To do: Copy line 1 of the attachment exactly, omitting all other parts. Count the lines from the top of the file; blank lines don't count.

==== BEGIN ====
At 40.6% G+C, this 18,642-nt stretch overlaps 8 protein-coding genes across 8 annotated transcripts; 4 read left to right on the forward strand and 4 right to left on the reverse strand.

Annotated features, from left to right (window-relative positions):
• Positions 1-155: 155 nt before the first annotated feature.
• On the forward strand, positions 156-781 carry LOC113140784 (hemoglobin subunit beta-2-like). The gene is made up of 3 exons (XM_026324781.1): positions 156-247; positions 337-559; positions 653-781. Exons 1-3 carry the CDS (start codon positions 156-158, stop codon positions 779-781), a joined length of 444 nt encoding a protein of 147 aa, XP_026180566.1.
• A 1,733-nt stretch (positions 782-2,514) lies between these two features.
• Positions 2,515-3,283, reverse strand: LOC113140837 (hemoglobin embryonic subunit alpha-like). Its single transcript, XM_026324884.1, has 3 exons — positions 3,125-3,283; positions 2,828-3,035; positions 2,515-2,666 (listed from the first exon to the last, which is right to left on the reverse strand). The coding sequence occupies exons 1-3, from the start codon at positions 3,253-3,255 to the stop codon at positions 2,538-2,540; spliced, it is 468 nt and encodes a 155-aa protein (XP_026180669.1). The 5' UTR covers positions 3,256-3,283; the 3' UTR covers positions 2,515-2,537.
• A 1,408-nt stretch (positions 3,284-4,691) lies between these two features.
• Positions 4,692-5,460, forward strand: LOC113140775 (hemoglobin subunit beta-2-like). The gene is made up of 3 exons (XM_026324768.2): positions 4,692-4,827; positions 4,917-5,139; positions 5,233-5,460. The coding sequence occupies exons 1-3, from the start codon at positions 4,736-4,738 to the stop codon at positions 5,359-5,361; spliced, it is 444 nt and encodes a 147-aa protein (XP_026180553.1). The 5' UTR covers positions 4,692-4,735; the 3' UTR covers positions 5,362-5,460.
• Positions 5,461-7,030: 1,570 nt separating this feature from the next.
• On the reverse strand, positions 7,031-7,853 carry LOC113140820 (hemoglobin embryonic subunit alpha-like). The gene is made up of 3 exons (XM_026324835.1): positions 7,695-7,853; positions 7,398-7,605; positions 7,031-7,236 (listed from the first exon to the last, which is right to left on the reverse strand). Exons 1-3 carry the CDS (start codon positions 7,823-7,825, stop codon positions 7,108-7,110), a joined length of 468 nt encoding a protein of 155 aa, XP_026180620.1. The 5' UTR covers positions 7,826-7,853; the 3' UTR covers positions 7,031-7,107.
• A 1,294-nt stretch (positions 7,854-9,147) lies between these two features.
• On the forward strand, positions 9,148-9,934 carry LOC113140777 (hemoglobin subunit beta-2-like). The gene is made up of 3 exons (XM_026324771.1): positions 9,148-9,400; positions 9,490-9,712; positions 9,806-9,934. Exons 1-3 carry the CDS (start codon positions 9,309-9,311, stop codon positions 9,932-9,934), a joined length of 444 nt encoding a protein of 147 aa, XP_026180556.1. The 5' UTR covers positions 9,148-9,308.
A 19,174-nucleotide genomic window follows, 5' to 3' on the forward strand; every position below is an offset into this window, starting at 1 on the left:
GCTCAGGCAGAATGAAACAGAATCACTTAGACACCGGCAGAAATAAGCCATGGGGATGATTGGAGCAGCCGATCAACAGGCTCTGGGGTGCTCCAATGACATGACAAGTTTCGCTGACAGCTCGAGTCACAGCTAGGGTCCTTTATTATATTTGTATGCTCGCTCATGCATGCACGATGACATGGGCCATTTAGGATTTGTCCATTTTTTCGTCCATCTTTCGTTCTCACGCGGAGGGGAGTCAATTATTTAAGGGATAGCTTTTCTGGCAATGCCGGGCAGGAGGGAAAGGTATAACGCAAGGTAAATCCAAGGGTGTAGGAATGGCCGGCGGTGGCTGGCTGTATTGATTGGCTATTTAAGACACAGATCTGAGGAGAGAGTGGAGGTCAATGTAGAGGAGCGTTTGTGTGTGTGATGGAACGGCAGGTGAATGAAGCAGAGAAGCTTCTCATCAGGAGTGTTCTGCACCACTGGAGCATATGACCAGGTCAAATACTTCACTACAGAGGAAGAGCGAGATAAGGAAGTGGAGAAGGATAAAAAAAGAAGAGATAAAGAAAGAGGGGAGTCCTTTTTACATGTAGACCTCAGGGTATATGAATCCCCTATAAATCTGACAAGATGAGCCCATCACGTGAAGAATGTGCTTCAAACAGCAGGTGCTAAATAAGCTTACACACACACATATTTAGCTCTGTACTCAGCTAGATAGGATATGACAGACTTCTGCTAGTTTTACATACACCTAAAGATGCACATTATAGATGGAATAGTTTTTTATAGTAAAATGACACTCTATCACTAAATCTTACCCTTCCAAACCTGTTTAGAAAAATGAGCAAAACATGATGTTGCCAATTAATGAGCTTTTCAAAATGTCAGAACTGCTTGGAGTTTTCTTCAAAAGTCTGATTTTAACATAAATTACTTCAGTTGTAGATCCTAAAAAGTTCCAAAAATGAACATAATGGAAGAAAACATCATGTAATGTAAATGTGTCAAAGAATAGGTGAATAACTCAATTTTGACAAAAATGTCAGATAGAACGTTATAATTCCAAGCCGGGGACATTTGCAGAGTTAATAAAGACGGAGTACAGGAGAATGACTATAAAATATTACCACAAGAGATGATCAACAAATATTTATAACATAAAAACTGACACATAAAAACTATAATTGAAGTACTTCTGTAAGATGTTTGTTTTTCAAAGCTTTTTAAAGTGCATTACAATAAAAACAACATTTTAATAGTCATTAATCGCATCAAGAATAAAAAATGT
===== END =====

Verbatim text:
At 40.6% G+C, this 18,642-nt stretch overlaps 8 protein-coding genes across 8 annotated transcripts; 4 read left to right on the forward strand and 4 right to left on the reverse strand.